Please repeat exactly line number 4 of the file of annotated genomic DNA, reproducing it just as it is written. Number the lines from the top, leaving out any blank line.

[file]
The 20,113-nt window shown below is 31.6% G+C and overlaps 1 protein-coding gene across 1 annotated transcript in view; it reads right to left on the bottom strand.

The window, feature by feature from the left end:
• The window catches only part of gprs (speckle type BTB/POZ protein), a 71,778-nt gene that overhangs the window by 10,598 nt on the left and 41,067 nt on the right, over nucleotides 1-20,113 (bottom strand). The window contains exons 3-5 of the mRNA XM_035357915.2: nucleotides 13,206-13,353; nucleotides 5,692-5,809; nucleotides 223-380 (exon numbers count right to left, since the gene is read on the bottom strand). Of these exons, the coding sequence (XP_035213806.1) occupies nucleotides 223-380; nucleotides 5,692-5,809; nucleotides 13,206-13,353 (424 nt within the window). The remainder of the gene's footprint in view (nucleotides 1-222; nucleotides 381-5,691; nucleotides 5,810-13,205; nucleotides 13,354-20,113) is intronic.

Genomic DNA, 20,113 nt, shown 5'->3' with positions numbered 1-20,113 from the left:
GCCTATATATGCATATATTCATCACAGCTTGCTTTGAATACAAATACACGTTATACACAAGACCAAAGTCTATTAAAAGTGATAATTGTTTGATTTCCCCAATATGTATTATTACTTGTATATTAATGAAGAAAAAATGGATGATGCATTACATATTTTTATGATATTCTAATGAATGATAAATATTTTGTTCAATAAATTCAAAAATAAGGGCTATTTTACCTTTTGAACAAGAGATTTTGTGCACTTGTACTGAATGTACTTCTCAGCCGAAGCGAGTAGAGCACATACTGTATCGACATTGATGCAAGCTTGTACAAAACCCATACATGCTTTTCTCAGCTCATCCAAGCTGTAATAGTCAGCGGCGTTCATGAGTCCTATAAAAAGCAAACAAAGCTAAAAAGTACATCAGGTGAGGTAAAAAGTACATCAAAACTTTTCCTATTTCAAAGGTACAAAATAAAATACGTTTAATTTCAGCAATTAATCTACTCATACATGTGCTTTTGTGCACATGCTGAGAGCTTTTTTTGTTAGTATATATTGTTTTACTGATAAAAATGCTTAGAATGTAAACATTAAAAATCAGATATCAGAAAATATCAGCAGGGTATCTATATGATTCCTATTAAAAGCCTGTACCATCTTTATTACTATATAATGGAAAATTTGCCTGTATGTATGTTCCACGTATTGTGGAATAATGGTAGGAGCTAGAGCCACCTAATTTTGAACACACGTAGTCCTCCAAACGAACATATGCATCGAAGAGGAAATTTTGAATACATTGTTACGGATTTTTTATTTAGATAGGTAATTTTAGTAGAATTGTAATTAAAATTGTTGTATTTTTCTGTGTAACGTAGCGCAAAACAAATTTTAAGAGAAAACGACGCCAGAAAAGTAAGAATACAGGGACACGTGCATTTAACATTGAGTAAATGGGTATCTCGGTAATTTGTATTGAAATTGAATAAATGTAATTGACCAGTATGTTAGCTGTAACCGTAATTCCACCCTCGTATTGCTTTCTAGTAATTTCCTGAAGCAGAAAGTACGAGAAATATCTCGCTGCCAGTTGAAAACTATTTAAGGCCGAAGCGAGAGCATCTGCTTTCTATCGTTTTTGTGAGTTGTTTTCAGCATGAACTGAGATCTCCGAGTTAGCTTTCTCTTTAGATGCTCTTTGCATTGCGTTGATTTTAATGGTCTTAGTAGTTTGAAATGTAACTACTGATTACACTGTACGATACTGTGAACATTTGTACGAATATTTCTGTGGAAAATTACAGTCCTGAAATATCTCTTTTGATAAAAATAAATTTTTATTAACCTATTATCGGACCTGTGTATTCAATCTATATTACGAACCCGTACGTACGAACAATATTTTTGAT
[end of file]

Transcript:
Genomic DNA, 20,113 nt, shown 5'->3' with positions numbered 1-20,113 from the left: